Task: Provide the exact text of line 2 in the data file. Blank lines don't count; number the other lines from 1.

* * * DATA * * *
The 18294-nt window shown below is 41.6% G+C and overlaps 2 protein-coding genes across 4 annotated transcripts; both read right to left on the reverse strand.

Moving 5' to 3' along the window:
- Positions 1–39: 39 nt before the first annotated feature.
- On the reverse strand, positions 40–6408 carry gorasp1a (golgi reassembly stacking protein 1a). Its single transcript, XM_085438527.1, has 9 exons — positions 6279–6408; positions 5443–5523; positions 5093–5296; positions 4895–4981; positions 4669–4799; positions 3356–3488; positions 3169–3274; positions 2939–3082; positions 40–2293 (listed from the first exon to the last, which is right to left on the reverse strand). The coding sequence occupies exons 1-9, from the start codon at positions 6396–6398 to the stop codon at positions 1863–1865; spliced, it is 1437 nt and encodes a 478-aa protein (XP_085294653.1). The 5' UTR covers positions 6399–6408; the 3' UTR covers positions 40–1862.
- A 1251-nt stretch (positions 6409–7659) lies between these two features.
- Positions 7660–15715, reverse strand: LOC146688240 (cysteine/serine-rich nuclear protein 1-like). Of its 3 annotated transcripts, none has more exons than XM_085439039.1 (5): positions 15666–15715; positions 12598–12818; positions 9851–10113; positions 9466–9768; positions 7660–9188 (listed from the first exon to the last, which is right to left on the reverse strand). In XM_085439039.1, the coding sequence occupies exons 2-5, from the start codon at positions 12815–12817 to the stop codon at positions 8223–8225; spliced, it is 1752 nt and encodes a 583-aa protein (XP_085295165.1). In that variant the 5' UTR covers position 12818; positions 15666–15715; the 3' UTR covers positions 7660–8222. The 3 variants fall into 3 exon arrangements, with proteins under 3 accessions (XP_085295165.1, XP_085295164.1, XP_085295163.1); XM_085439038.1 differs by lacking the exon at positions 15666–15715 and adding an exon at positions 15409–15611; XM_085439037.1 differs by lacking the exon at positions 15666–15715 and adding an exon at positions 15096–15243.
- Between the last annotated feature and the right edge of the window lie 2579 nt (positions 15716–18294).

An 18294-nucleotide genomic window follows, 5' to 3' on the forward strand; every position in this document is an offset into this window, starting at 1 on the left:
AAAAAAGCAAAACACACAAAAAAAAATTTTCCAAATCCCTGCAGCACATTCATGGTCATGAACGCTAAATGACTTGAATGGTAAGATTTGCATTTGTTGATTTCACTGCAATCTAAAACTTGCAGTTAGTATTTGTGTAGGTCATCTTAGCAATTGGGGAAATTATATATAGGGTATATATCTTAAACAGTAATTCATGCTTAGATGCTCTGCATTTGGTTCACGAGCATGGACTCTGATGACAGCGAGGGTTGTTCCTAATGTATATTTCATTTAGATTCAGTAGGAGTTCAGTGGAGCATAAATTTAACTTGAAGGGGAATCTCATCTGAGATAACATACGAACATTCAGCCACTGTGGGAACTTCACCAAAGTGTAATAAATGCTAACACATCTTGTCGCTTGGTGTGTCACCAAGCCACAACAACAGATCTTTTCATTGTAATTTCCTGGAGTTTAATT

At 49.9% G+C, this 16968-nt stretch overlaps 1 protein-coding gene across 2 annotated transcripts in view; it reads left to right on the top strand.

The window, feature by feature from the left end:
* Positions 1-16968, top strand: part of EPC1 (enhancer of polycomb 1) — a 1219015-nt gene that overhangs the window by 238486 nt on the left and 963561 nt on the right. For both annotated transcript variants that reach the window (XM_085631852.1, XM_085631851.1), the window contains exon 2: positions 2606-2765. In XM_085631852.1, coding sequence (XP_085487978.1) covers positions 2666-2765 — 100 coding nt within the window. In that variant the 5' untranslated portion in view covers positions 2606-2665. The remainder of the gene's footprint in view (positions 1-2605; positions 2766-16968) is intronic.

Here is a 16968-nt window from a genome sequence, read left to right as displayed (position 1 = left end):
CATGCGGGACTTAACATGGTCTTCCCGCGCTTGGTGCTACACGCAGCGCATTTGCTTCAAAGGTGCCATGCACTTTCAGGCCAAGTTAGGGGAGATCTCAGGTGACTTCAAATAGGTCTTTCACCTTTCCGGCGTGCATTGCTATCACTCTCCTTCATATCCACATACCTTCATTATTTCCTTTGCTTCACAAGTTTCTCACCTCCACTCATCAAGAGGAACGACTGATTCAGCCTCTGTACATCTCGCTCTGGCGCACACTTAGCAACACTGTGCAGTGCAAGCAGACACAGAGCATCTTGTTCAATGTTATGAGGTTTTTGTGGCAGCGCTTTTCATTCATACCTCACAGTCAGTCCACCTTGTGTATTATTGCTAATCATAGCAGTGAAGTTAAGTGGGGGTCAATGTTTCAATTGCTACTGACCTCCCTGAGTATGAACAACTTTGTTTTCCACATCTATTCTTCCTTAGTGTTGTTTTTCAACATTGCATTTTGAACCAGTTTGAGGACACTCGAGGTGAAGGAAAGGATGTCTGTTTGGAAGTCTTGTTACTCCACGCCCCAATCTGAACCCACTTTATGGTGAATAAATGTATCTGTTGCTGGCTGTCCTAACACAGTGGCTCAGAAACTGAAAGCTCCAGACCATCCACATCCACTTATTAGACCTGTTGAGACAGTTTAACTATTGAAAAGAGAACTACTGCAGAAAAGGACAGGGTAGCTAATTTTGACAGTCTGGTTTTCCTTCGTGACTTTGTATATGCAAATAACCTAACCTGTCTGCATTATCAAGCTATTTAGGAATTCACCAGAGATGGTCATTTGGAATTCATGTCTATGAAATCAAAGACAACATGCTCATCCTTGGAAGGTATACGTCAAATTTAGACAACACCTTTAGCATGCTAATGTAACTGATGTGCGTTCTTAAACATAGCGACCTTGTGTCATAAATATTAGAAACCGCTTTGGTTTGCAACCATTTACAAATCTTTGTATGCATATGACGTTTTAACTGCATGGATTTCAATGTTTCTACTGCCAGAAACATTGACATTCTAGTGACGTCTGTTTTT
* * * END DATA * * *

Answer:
Moving 5' to 3' along the window: